Appeal from the United States District Court for the Central District of Illinois, Danville Division. No. 85 C 2431--Harold A. Baker, Judge.
Wood, Jr. and Ripple, Circuit Judges, and Fairchild, Senior Circuit Judge.
FAIRCHILD, Senior Circuit Judge.
For purposes of determining federal estate tax, the Internal Revenue Code allows farms to be valued according to use as farms, rather than at their fair market value, so long as the farm passes to a "qualified heir of the decedent," that is, a member of the decedent's family and, in certain circumstances, a member of the qualified heir's family. 28 U.S.C. § 2032A (1979).*fn1 In order to confine this tax benefit to cases where farm use and family ownership continue for a period of years, § 2032A(c)(1) imposes an additional estate tax (sometimes called a "recapture tax") if, within fifteen years (later changed to ten) and "before the death of the qualified heir," the "qualified heir" disposes of an interest other than to a member of his or her family, or ceases to use the property as a farm.
In this case, an executor elected special use valuation, but the Internal Revenue Service, relying on a Treasury Regulation interpreting the statute, rejected the election. The estate paid the additional tax assessed, and filed suit in district court seeking a refund. The district court held the Treasury Regulation unreasonable in light of Congressional intent, and ordered the IRS to refund $46,638.28, including interest. The IRS appeals.*fn2
The decedent, Ruth M. Smoot, died on November 19, 1980. She was survived by her husband, Laverne Smoot, who was then sixty-seven years old, and by three sons and four grandchildren. At the time she died, Mrs. Smoot owned interests in four tracts of farmland located in Vermilion County, Illinois. Mrs. Smoot devised her real estate to Mr. Smoot during his life, with power to appoint by his will to anyone except himself, his estate, or his creditors. If Mr. Smoot does not exercise his power, the remainder will be divided among Mrs. Smoot's then surviving children and descendants of any deceased children. If no descendant of hers survives Mr. Smoot, one half will be distributed among Mr. Smoot's heirs and one half among hers, the heirs being determined as of that time. Thus, it is possible that Mr. Smoot could die within fifteen years of Mrs. Smoot's death, having exercised his power of appointment in favor of persons who were not members of the family of either Mr. or Mrs. Smoot.
Mr. Smoot, as executor, claimed a special use valuation for the farmland on the estate's tax return. The IRS disallowed special use valuation because Mrs. Smoot's will, as written, left two possibilities that the farmland would pass out of her family members' hands within fifteen years of her death. This could happen if Mr. Smoot dies within fifteen years and (1) exercises his testamentary power in favor of a nonfamily member, or (2) does not exercise the power and none of Mrs. Smoot's descendants survive Mr. Smoot, since the remainder interest will pass under the will to persons who might not be qualified heirs (family members) under § 2032A(e) (1979). The IRS argued that special use valuation was not available because both possibilities violated a Treasury Regulation requiring that where the decedent had created successive interests, all such interests must be received by qualified heirs. 20 C.F.R. § 20.2032A-8(a)(2).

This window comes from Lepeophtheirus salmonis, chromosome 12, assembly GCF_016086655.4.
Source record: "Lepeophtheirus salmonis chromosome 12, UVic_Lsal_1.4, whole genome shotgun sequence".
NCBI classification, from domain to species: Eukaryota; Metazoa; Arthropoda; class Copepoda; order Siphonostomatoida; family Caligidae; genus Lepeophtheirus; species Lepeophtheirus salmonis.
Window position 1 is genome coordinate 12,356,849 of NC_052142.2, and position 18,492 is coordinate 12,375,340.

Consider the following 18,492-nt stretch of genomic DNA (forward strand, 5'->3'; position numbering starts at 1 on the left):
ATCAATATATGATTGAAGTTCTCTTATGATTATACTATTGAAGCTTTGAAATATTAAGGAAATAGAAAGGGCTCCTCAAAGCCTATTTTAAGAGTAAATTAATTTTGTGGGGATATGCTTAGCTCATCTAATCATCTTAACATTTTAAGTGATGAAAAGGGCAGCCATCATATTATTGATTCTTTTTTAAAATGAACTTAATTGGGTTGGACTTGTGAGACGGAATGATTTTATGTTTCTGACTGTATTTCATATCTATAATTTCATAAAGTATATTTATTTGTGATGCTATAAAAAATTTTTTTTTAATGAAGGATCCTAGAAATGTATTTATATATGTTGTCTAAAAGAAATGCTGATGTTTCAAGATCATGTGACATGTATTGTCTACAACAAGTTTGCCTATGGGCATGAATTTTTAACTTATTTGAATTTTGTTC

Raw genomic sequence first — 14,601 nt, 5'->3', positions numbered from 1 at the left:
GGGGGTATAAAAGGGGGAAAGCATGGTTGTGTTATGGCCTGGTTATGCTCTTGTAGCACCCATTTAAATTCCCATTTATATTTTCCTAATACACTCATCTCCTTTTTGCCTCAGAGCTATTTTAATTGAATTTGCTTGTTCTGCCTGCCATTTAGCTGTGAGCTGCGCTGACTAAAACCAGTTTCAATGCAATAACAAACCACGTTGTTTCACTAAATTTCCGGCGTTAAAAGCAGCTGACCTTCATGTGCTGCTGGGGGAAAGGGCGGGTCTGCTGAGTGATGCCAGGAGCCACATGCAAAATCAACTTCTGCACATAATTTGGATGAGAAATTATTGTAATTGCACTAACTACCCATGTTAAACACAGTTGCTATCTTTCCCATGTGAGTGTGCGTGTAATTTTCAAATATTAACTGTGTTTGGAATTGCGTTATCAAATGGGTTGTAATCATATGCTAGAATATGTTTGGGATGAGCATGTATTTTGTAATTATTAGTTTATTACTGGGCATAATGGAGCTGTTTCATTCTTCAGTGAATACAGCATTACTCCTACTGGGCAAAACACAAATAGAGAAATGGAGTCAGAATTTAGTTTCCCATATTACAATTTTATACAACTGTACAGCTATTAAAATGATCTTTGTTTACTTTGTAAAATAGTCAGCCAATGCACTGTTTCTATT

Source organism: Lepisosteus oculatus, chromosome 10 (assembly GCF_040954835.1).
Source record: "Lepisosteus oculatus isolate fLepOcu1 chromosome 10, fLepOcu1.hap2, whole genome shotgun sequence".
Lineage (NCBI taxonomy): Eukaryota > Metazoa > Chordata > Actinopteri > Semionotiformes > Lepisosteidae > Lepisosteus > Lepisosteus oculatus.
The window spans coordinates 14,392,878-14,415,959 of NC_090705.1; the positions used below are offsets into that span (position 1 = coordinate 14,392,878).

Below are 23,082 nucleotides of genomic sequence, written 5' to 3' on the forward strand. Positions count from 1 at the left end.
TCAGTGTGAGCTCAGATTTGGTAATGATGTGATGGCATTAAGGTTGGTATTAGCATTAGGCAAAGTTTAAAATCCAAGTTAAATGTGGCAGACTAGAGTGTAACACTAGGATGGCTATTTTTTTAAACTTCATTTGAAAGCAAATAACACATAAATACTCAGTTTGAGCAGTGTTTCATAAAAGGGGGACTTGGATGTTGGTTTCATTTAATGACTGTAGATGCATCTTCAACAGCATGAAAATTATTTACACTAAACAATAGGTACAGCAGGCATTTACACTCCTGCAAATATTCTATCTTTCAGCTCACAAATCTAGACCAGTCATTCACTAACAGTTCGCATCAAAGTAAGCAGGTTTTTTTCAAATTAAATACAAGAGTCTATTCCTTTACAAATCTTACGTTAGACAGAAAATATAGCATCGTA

The district court first held that because the probability was so minuscule that, within fifteen years of Mrs. Smoot's death, part of the farmland would pass to non-qualified heirs by way of the will's default clause,*fn3 it was not a reasonable basis for denying special use valuation. The IRS does not challenge this ruling on appeal.
The IRS also defended its denial of special use valuation based on the portion of Treasury Regulation § 20.2032A-8(a)(2) which says that remainder interests of qualified heirs which are subject to divestment in favor of non-qualified heirs are not treated as being received by qualified heirs. Since the remainder interests left to Mrs. Smoot's descendants are subject to divestment by Mr. Smoot's power of appointment, the farmland does not meet the regulation's requirement that all successive interests be received by "qualified heirs." The IRS argued that because Mr. Smoot might appoint a non-qualified heir within fifteen years of Mrs. Smoot's death, the regulation reasonably advanced the purposes of § 2032A by denying special use elections when such a possibility exists.
The district court decided that Congress intended a "wait and see" approach to the situation presented by Mrs. Smoot's will, instead of denying the special use valuation based on a contingency:
Given the legislative history indicating a Congressional intent to aid family operated farms and the specific inclusion of a recapture provision, the court believes that Congress intended that special use valuation be allowed as long as the property of the deceased remains in the hands of a qualified heir. Only when the property passes to a nonqualified heir should the IRS exercise its power granted under the recapture agreement in order to collect the additional tax from a qualified heir.
Laverne Smoot, Executor v. United States, 88-1 U.S.T.C. para. 13,748, 1987 WL 49387 (C.D.Ill. 1987). The ...